This puts added pressure on another resupply launch scheduled for Friday by Russia, its first attempt since losing a supply capsule in April.
SpaceX's Falcon 9 rocket shattered while traveling at 2, 900 mph, about 27 miles up. Everything seemed to be going well until the rocket went supersonic.
"We appear to have had a launch vehicle failure, " announced NASA commentator George Diller.
Data stopped flowing from the Falcon 9 rocket around 2 minutes and 19 seconds, he said.
There was an overpressure event in the upper stage liquid oxygen tank. Data suggests counterintuitive cause.— Elon Musk (@elonmusk)
"That's all we can say with confidence right now, " Musk said via Twitter.
The private company is in charge of the accident investigation, with oversight from the Federal Aviation Administration, which licensed the flight.
The Dragon capsule, which is designed to eventually carry people, still sent signals to the ground after the rocket broke apart, said SpaceX President Gwynne Shotwell. Had astronauts been on board, a still-being tested abort system, would have whisked them away to safety in such a mishap, she said.
SpaceX hopes to launch astronauts from U.S. soil again aboard the Falcon-Dragon combination in December 2017. They still can make that target, Shotwell said. Now NASA buys seats from Russia to get astronauts to the orbiting lab.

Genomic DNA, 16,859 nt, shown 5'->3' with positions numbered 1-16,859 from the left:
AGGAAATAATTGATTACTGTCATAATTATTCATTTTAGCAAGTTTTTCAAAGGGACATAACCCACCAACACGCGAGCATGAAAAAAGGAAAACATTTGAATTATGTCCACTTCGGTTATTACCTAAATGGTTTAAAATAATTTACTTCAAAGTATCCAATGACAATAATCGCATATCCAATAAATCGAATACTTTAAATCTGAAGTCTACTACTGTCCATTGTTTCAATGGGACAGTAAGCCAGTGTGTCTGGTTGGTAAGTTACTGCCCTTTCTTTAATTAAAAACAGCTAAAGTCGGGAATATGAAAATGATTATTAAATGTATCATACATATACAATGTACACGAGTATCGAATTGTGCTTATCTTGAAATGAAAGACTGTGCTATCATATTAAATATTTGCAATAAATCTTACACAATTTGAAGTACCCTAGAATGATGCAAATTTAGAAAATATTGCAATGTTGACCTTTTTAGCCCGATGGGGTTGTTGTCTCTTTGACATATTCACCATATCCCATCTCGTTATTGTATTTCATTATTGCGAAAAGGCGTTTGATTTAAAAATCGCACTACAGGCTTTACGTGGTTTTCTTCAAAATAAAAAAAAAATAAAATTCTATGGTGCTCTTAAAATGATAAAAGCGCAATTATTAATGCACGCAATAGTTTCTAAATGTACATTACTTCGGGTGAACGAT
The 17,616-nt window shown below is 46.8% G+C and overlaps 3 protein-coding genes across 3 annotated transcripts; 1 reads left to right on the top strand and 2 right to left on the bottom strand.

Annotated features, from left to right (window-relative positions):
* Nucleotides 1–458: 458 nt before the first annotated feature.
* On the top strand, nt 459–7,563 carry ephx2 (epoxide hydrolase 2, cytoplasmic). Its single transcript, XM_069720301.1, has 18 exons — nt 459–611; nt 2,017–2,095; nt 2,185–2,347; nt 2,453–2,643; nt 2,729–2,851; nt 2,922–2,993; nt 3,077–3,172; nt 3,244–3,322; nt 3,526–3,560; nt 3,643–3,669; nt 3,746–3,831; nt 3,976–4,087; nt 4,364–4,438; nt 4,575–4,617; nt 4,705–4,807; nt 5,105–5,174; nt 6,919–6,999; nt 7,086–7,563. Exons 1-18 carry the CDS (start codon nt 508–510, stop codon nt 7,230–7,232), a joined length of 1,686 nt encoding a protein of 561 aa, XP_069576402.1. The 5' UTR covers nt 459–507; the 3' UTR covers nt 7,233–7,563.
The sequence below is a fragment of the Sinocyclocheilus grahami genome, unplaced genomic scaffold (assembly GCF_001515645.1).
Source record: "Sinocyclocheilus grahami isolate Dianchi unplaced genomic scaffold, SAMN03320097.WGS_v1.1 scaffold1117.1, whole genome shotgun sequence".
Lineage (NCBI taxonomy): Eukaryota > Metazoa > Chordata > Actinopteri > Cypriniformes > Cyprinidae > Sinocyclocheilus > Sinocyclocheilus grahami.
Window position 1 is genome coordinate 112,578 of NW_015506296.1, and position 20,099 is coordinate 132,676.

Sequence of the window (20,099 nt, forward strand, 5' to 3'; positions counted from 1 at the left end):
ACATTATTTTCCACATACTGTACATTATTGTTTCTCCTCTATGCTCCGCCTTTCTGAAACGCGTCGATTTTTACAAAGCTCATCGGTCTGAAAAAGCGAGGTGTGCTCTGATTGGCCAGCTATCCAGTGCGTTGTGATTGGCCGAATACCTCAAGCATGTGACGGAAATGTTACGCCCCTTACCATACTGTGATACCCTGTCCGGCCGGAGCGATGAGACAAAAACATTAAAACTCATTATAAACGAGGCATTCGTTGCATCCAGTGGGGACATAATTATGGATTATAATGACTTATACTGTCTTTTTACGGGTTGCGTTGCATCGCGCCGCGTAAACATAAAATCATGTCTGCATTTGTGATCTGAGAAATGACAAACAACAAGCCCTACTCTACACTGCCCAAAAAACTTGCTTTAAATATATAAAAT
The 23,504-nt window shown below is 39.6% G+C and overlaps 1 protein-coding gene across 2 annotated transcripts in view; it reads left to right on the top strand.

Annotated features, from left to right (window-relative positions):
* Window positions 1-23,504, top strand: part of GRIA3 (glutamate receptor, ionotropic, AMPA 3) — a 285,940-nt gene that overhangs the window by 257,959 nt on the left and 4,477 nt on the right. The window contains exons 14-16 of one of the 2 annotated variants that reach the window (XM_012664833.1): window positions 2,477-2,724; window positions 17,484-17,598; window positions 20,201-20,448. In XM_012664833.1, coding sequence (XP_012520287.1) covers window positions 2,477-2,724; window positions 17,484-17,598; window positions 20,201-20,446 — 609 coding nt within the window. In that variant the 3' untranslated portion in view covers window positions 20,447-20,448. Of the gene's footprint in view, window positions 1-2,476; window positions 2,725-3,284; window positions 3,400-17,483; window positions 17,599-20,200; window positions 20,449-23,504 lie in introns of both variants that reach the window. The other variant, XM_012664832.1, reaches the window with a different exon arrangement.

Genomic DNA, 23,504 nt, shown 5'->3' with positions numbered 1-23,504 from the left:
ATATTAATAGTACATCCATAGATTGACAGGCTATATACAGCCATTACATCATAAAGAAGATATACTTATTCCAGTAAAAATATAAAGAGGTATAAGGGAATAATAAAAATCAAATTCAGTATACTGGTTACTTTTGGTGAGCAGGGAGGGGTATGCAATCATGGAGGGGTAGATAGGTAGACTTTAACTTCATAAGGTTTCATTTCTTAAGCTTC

Shotwell assured reporters that the California-based company will fix the problem — "and get back to flight."
Losing this shipment — which included replacements for items lost in the two earlier failed supply flights — was a huge setback for NASA.
"This is a blow to us, " Gerstenmaier said, citing the docking port, a spacesuit and considerable scientific research that had been on board. He said there was nothing common among the three accidents, "other than it's space and it's difficult to go fly."
In April, a Russian cargo ship spun out of control and burned up upon re-entry. And last October, an Orbital Sciences Corp. capsule was destroyed in a launch accident in Virginia. Orbital Sciences andSpaceX have NASA contracts to ship cargo.
"Three failures on three different vehicles is unusual, but it would be even more worrisome if we had only one means of access, " former NASA associate administrator Scott Pace wrote in an email to The Associated Press.
In addition to Friday's scheduled Russian launch, Orbital Sciences may be able to launch their supply ship at the end of this year, using another company's rocket. And a Japanese resupply ship is scheduled for August, Gerstenmaier said.
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